No one gets married to get divorced. But sometimes unforeseeable things happen, and divorce winds up being the best option for a family. As divorce law has developed over the years, so have surrounding areas of the law. One such area is the law related to premarital agreements, which are also sometimes called prenuptial agreements or “prenups.”
Every couple's situation is different, and even within a relationship the individuals in a couple have different needs and interests. If you are considering a premarital agreement or your significant other is requesting that you sign one, you should seek out legal advice from an attorney of your own who has your interests at heart. The basics of such agreements are explained in Illinois law.
The Illinois Uniform Premarital Agreement Act
Premarital agreements in Illinois are governed by state statute. The statute defines a premarital agreement as “an agreement between prospective spouses made in contemplation of marriage and to be effective upon marriage.” These agreements must be in writing and must be signed by both prospective spouses. One interesting fact about these agreements is that, unlike normal contracts, they are enforceable without consideration. Consideration is a term from contract law, and in very basic terms it means that for a contract to be valid either both sides have to get something out of it or both sides have to give something up. Since that is not required in premarital agreements, they can be fairly one-sided. That is why its important for both prospective spouses to have their own attorneys.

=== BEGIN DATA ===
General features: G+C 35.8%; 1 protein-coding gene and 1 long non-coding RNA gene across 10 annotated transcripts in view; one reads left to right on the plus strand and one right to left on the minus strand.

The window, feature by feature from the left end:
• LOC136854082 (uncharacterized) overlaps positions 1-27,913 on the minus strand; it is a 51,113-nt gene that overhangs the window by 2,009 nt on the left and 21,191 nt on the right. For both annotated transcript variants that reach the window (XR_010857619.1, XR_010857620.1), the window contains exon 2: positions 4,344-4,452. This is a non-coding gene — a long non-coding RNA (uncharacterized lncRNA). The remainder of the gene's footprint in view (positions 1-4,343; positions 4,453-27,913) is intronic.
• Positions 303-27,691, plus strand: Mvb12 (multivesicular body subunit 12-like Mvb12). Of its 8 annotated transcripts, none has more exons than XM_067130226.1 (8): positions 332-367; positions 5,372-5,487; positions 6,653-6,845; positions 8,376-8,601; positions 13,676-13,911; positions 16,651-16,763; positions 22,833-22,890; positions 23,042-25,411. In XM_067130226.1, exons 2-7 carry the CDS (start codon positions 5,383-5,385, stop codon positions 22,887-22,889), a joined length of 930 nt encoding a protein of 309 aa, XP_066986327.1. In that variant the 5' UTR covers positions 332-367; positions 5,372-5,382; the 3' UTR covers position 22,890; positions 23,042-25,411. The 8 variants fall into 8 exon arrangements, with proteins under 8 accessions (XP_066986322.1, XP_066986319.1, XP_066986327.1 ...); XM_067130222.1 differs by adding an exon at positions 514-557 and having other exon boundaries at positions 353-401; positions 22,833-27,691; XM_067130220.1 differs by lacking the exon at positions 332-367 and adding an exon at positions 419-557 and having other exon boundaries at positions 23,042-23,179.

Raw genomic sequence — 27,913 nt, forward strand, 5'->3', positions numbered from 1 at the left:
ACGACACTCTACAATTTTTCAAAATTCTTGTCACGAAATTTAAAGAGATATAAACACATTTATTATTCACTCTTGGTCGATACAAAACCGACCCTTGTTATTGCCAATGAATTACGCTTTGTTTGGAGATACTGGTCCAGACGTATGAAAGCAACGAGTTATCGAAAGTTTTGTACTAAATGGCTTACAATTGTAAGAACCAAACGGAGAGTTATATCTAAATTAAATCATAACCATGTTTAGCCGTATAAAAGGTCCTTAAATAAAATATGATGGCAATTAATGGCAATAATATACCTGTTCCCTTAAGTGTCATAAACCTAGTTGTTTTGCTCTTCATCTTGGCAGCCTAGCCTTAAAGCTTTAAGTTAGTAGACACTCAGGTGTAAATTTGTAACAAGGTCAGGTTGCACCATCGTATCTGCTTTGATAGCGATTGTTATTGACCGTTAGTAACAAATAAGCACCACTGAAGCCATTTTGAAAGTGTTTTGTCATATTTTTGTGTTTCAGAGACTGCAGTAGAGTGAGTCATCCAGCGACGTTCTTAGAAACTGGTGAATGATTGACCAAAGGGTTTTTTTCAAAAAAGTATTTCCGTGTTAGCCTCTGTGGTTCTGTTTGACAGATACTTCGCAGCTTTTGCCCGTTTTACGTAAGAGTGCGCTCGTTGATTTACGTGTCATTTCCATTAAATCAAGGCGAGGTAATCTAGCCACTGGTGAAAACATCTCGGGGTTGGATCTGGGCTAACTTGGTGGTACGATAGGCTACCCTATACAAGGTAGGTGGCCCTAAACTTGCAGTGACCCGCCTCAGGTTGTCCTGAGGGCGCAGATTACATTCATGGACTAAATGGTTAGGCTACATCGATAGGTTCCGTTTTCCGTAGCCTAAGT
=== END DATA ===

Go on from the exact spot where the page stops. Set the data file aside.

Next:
What Can a Premarital Agreement Cover in Illinois?
The statute limits what can be included in these agreements. The prospective spouses are allowed to contract with regards to:
- The rights and obligations of each of the parties in any of the property of either or both of them;
- The right to buy, sell or otherwise manage and control property;
- Who gets property upon separation, death, or other events;
- Whether or not spousal support will be awarded, and, if so, how much;
- The creation of estate planning tools to carry out the provisions of the agreement;
- How death benefits from a life insurance policy will be disbursed;
- Which law will govern the agreement; and
- Any other matters that don’t violate public policy or other laws.
Premarital Agreements are Not Just an Issue for the Wealthy
USA Today recently reported on premarital agreements and how, despite common perceptions, they are not just an issue for wealthy people. While obviously people who are going into a marriage with substantial wealth may be more inclined to want such an agreement, they are not the only ones who can benefit.
Couples who plan to keep some of their financial assets separate, regardless of their net worth, may also benefit from such an agreement. Those who already have premarital obligations to children from outside the relationship can also benefit. Additionally, any engaged couple can benefit from the hard and necessary premarital discussion about money that has to be had in order to intelligently enter into one of these agreements.
Call Sullivan Taylor, Gumina & Palmer, P.C.
If you are planning a wedding and are just now considering whether a premarital agreement is right for you, or if you are considering divorce and have questions about what effect your already signed premarital agreement will have on you, call Sullivan Taylor, Gumina & Palmer, P.C.. Our experienced Illinois family law attorneys can answer your questions and help you take the right next steps for your situation. Call today for an appointment. Our number is (630)665-7676.